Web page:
Squeeze's "Packet of Three" EP.


SQUEEZE  Packet Of Three EP:  “Cat On A Wall” b/w “Night Ride” & “Backtrack”(Deptford Fun City Records DFC 01, November 1979)

Squeeze needs no introduction, so I’ll just dig right into the meat of this platter.  This is the 1979 reissue of their 1977 debut EP on the Deptford Fun City label from the UK.  Exactly how I ended up with this I’m unsure, but suffice to say it’s one of my favorite little time-capsules from the late-’70’s English punk/pub/power-pop explosion.  Not that I was there to witness it mind you, but some scenes you just have to experience vicariously, right?  Right.  So let’s move onward.

Besides the obvious sexual implications, the EP’s title refers to the fact that it features 3 tracks:  “Cat On A Wall” adorns side A on its own, while “Night Ride” and “Backtrack” share the flip.  For some reason, the label fails to mention “Night Ride,” but it’s listed on the sleeve, so nevermind.  The disc is pressed on a red vinyl so dark it looks black;  when held up to light it gives off a dark cherry glow.  Nothing could be finer.

Side A’s “Cat On A Wall” is pure hard-driving power-pop, the kind I wish Squeeze still made.  Granted, there’s lots of bands aping this sound today, but these cats are the MASTERS, let’s face it.  The blistering guitar solos, the octave harmony vocals, the drum solo bordering on Peartgasm, descending into pure acid-fried dissonance and back again, the run-off groove that lasts forever if you let it…who the hell else could get away with this and live to tell about it?  No one besides Squeeze, that’s who.  And the only bad thing I can say about this track is it’s way too short.  Ya gotta play it twice.  (I found a video someone else made, playing the original pressing.  It looks & sounds better than any vid I can make, so here it is.)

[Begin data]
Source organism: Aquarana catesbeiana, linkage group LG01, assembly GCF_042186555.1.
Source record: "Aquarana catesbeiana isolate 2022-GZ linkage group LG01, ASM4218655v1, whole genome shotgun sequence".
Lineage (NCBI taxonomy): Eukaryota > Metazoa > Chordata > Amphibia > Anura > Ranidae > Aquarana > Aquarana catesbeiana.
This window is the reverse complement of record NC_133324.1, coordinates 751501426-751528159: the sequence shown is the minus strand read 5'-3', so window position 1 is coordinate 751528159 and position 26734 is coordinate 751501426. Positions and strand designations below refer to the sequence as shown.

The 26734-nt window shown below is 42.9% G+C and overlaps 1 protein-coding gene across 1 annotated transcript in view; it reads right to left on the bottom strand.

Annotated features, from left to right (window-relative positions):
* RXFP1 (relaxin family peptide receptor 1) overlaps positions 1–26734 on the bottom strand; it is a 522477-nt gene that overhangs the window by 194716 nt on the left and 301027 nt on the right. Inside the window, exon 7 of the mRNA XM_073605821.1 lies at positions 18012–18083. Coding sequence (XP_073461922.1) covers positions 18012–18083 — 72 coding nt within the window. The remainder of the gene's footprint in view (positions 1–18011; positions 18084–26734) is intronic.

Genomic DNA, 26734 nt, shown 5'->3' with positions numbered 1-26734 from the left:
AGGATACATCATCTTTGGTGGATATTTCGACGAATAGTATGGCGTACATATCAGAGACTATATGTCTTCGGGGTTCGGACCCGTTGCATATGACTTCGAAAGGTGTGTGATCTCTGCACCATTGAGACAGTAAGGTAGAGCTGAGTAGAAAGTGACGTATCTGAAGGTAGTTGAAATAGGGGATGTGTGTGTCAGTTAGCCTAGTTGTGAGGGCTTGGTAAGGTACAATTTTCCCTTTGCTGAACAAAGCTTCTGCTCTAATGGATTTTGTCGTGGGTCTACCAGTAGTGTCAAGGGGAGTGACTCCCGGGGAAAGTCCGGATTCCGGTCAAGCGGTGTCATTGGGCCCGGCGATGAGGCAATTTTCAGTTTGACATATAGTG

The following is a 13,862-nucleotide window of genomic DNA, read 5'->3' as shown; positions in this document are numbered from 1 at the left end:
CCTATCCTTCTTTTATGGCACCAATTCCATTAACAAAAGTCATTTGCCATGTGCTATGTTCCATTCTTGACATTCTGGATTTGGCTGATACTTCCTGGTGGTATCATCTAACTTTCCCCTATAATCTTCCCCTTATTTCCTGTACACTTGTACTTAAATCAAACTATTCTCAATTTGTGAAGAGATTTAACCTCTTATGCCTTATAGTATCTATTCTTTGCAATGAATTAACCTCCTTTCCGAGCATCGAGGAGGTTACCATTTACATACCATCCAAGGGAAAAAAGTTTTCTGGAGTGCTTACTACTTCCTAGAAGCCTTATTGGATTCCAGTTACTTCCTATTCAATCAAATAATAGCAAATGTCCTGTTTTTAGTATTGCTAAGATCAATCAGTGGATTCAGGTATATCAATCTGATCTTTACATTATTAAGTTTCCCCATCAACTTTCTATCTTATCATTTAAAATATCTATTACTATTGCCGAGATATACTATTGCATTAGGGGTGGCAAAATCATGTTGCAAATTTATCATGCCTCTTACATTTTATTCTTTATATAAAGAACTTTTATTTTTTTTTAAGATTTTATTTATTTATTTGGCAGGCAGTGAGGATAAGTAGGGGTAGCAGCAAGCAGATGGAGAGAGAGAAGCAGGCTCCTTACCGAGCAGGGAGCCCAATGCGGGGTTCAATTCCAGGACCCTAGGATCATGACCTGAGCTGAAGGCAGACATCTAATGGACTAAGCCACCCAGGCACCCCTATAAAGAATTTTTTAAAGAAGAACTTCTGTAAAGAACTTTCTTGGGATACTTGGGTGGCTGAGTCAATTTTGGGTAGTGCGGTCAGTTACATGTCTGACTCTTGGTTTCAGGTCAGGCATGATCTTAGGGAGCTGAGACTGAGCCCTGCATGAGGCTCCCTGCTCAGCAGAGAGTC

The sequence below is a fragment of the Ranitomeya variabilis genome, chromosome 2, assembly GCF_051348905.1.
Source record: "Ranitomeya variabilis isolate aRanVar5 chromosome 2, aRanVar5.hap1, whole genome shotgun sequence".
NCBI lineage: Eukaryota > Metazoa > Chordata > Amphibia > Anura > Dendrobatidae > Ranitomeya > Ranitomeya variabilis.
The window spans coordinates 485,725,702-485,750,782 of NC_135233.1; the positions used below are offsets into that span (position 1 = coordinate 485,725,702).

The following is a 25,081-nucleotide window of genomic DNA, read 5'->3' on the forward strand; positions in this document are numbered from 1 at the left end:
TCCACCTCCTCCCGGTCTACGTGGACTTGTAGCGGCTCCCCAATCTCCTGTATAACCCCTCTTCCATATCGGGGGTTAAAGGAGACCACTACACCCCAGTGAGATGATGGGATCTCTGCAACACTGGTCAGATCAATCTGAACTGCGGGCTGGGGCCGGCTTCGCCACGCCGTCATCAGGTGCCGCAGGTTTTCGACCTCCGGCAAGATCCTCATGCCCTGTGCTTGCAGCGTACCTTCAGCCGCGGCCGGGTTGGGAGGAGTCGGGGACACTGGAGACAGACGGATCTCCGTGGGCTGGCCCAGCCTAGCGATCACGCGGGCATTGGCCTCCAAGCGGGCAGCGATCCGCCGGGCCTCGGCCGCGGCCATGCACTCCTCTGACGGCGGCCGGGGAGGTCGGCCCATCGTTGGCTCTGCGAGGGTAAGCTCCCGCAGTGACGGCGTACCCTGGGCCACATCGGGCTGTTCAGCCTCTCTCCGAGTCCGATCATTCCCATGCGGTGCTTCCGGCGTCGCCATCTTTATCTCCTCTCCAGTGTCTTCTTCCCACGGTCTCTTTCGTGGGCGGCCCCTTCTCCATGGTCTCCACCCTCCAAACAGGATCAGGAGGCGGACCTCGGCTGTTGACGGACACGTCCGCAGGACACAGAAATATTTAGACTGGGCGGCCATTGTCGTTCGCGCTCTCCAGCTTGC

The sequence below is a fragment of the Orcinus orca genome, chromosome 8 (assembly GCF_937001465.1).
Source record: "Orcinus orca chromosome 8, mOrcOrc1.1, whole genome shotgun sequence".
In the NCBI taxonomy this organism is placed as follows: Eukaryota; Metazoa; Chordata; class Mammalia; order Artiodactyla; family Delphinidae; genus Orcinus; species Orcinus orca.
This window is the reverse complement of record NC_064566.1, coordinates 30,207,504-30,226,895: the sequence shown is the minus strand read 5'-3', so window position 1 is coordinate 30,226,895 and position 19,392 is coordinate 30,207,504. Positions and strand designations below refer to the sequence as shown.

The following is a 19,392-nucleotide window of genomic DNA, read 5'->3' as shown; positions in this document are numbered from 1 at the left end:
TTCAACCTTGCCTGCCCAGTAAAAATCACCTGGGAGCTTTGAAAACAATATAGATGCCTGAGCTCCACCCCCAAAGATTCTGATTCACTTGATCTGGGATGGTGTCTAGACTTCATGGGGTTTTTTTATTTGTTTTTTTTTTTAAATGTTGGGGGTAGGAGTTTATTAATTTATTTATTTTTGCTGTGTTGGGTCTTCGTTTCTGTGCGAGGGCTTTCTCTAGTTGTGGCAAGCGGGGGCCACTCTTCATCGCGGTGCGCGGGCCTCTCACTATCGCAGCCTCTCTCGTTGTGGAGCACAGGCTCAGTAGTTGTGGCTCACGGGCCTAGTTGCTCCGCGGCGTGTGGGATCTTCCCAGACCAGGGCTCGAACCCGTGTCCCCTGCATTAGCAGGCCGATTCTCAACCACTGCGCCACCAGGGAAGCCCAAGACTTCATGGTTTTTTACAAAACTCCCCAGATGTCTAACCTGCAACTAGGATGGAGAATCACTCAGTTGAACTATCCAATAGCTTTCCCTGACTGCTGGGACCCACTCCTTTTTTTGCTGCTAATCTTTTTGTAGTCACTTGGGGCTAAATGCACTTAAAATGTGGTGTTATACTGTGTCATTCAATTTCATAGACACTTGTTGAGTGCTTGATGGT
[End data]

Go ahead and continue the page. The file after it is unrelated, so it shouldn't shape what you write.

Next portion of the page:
SQUEEZE \”Cat On A Wall\” on YouTube

“Night Ride” opens the flip-side with a tinny, distorted guitar playing eighth-notes on the open strings from low to high, leading into a raucous hard-rocker.  Then “Backtrack,” which basically sounds like Professor Longhair on steroids and speed, zips in and out of your ears before you can even realize what has hit them.  Former Velvet Underground violist John Cale produced all 3 of these tracks, as well as their entire debut album.  He’s even pictured with the band on the back of this EP’s sleeve.  Now, from what I’ve read, Cale and the band absolutely hated each other and never worked together again, but who the fuck knows or cares?  All I know is that Cale coaxed an amazing sound from these guys in this session, putting the levels up into the red, developing a thick, hard rock for Squeeze to build on.  And build they did.  But they never sounded quite like this again.

NEXT WEEK:  What happens when a strangely-named English guitar virtuoso meets four mysterious masked-men from Shreveport in swinging 1970’s San Francisco?